- Ulcerative colitis is an inflammatory bowel disease.
- It causes inflammation and ulcers in the lining of the large intestine
- The exact cause is not known
- Most sufferers are between the ages of 15 and 40 years
- The most common symptoms are abdominal pain and bloody diarrhoea
- Although it is treatable there is no specific cure
- Diagnosis includes a physical exam and series of blood tests
- Adequately managed by experienced clinicians, the condition does not result in significant reduction in life-expectancy of the affected person.
The disease causes inflammation and ulcers in the lining of the large intestine. Usually, this inflammation occurs in the rectum and lower part of the colon, but it could affect the entire colon. Due to the inflammation, the colon empties frequently, causing diarrhoea. The ulcers form in places where the inflammation has destroyed colon lining cells and they bleed and produce pus and mucus.
Ulcerative colitis is an inflammatory bowel disease (IBD), which is the collective name for non-infectious diseases that cause inflammation in the intestines. It can be difficult to diagnose because the symptoms are similar to other intestinal disorders such as irritable bowel syndrome and Crohn's disease. Crohn's disease is different from ulcerative colitis in that it causes inflammation deeper within the intestinal wall, and also frequently involves the small bowel.
Theories about what causes the disease abound, but none have been proven. The most popular theory is that the immune system reacts inappropriately to agents, such as food components, viruses or bacteria within the bowel lumen, causing ongoing inflammation in the intestinal wall. Sufferers of ulcerative colitis have abnormalities of the immune system, but doctors are unable to determine whether these abnormalities are the cause or the result of the disease. Ulcerative colitis is not caused by emotional distress or sensitivity to certain foods or food products, although these could trigger the symptoms.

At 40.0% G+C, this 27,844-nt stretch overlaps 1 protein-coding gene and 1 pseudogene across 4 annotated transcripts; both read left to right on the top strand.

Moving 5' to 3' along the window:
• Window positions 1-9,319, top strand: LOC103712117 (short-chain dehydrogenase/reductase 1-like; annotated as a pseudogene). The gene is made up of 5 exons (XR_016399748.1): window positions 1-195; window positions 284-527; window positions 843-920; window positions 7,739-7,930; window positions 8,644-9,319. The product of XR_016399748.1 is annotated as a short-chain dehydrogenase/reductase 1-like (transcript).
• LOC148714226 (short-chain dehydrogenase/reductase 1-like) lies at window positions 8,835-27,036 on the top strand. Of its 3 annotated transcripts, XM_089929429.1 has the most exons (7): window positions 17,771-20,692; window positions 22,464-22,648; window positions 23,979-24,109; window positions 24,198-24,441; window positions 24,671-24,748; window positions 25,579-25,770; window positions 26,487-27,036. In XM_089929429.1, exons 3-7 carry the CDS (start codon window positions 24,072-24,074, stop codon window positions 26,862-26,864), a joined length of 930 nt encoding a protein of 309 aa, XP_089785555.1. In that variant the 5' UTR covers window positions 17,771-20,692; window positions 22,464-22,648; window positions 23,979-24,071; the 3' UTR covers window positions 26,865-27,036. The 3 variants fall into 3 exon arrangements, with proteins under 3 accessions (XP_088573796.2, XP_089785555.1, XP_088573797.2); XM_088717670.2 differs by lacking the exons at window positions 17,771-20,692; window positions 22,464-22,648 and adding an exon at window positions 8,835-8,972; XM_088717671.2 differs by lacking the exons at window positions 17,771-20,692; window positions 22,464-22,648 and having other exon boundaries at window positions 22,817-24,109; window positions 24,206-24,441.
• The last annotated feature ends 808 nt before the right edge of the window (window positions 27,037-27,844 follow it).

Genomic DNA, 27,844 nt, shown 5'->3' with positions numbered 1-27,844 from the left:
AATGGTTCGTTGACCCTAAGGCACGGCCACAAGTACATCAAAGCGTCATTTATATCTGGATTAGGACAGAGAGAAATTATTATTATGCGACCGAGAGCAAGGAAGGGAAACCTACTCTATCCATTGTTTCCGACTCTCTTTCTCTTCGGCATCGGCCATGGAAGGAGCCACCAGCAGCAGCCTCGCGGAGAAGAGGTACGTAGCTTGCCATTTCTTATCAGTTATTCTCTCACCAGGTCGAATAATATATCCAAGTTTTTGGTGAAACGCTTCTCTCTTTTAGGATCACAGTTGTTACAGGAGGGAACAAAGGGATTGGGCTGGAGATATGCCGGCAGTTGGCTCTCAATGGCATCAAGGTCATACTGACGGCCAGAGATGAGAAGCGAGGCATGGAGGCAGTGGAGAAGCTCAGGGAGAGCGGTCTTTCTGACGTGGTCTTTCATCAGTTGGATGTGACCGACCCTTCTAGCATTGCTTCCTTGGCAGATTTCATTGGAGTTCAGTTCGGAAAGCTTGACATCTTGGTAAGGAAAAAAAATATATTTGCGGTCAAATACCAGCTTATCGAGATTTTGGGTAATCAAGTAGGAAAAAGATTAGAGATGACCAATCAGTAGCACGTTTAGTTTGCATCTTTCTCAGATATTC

It is possible that affected people have an abnormal defense mechanism against the bacteria which are normally present in the gut. A long-term reaction to a particular bacterium or virus could be significant.
Who gets it and who is at risk?
Most sufferers of ulcerative colitis are between the ages 15 to 40, although children and older people can also develop the disease too. Men and women are equally affected and the disease seems to run in some families.
Symptoms and signs
The most common symptoms are abdominal pain and bloody diarrhoea. Sufferers may also experience the following:
- fatigue and a general feeling of tiredness
- weight loss
- loss of appetite
- rectal bleeding
- loss of body fluids and nutrients
- frequent and urgent need to pass blood and mucus, there may be some stool as well
- diarrhoea in more severe cases
- abdominal pain, often just before a stool is passed
About half of the sufferers of ulcerative colitis only have mild symptoms. Others suffer frequent fever, bloody diarrhoea, nausea and severe abdominal cramps. The disease could also cause problems such as arthritis, inflammation of the eye, liver disease (fatty liver, hepatitis, cirrhosis, and primary sclerosing cholangitis), osteoporosis, skin rashes, anaemia, and kidney stones. No one knows for sure why problems occur outside the colon. Scientists believe these complications occur when the immune system triggers inflammation in other parts of the body. But these problems are usually mild and may improve if the colitis is treated properly.
Although treatable, there is no specific cure for the disease, and the condition can cause problems on and off throughout the life of the sufferer. For the best part, someone with the disease will feel fine and not suffer any of the symptoms. Then the disease would be in remission. But it flares up from time to time and becomes active – which is the relapse. With each flare-up the symptoms can be better, worse or similar to the previous bout. Adequately managed by experienced clinicians, the condition does not result in significant reduction in life-expectancy of the affected person.
A thorough physical exam and a series of tests are necessary to diagnose ulcerative colitis. Blood tests could be done to check for anaemia, which could indicate that there is bleeding in the colon or rectum. Blood tests may also uncover a high white blood cell count, which is a sign of inflammation somewhere in the body. By testing a stool sample, doctors can tell whether there is bleeding or infection in the colon or rectum.
A colonoscopy could also be called for. This is when a doctor inserts an endoscope (a long, flexible, lighted tube connected to a computer and TV monitor) into the anus to see the inside of the colon and rectum.
The doctor will be able to detect any inflammation, bleeding or ulcers on the colon wall. A biopsy could then also be done, which involves taking a sample of tissue from the lining of the colon to view under a microscope. A barium enema X-ray of the colon could be required and involves filling the colon with barium, a chalky white solution. The barium shows up white on X-ray film, giving the doctor a clear view of the colon, and of any ulcers or abnormalities that might be present.